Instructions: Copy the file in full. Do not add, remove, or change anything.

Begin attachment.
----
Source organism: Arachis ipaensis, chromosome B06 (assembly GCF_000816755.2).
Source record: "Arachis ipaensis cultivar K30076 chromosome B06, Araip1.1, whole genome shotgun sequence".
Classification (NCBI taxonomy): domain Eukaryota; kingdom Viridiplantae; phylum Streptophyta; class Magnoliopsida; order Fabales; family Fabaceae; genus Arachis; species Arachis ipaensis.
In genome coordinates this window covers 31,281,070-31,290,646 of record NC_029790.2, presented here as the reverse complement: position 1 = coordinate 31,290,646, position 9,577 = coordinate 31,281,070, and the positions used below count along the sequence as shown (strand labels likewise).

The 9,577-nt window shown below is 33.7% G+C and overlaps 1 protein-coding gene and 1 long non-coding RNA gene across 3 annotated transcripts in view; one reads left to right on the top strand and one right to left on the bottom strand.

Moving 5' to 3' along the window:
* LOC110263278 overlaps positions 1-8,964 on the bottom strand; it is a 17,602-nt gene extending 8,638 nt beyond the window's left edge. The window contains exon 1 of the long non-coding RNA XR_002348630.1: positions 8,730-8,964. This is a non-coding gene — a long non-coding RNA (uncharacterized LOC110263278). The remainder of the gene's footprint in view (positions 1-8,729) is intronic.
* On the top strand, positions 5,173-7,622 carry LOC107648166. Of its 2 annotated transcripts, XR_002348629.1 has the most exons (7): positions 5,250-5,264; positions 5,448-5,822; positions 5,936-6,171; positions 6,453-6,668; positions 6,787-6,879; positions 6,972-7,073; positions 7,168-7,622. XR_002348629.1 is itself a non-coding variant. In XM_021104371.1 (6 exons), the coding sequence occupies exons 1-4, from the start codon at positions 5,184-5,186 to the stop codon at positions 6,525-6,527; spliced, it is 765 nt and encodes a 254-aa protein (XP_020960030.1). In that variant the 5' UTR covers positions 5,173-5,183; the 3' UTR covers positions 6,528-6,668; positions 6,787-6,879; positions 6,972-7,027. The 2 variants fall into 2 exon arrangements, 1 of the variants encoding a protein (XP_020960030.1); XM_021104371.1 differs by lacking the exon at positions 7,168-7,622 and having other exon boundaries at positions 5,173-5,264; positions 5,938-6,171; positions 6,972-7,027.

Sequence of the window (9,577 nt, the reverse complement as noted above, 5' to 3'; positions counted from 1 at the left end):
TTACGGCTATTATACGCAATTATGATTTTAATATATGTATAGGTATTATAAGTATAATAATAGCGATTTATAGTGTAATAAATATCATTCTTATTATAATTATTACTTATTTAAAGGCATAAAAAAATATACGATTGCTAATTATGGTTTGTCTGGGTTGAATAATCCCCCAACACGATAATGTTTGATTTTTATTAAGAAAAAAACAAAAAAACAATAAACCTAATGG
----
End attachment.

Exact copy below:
Source organism: Arachis ipaensis, chromosome B06 (assembly GCF_000816755.2).
Source record: "Arachis ipaensis cultivar K30076 chromosome B06, Araip1.1, whole genome shotgun sequence".
Classification (NCBI taxonomy): domain Eukaryota; kingdom Viridiplantae; phylum Streptophyta; class Magnoliopsida; order Fabales; family Fabaceae; genus Arachis; species Arachis ipaensis.
In genome coordinates this window covers 31,281,070-31,290,646 of record NC_029790.2, presented here as the reverse complement: position 1 = coordinate 31,290,646, position 9,577 = coordinate 31,281,070, and the positions used below count along the sequence as shown (strand labels likewise).

The 9,577-nt window shown below is 33.7% G+C and overlaps 1 protein-coding gene and 1 long non-coding RNA gene across 3 annotated transcripts in view; one reads left to right on the top strand and one right to left on the bottom strand.

Moving 5' to 3' along the window:
* LOC110263278 overlaps positions 1-8,964 on the bottom strand; it is a 17,602-nt gene extending 8,638 nt beyond the window's left edge. The window contains exon 1 of the long non-coding RNA XR_002348630.1: positions 8,730-8,964. This is a non-coding gene — a long non-coding RNA (uncharacterized LOC110263278). The remainder of the gene's footprint in view (positions 1-8,729) is intronic.
* On the top strand, positions 5,173-7,622 carry LOC107648166. Of its 2 annotated transcripts, XR_002348629.1 has the most exons (7): positions 5,250-5,264; positions 5,448-5,822; positions 5,936-6,171; positions 6,453-6,668; positions 6,787-6,879; positions 6,972-7,073; positions 7,168-7,622. XR_002348629.1 is itself a non-coding variant. In XM_021104371.1 (6 exons), the coding sequence occupies exons 1-4, from the start codon at positions 5,184-5,186 to the stop codon at positions 6,525-6,527; spliced, it is 765 nt and encodes a 254-aa protein (XP_020960030.1). In that variant the 5' UTR covers positions 5,173-5,183; the 3' UTR covers positions 6,528-6,668; positions 6,787-6,879; positions 6,972-7,027. The 2 variants fall into 2 exon arrangements, 1 of the variants encoding a protein (XP_020960030.1); XM_021104371.1 differs by lacking the exon at positions 7,168-7,622 and having other exon boundaries at positions 5,173-5,264; positions 5,938-6,171; positions 6,972-7,027.

Sequence of the window (9,577 nt, the reverse complement as noted above, 5' to 3'; positions counted from 1 at the left end):
TTACGGCTATTATACGCAATTATGATTTTAATATATGTATAGGTATTATAAGTATAATAATAGCGATTTATAGTGTAATAAATATCATTCTTATTATAATTATTACTTATTTAAAGGCATAAAAAAATATACGATTGCTAATTATGGTTTGTCTGGGTTGAATAATCCCCCAACACGATAATGTTTGATTTTTATTAAGAAAAAAACAAAAAAACAATAAACCTAATGG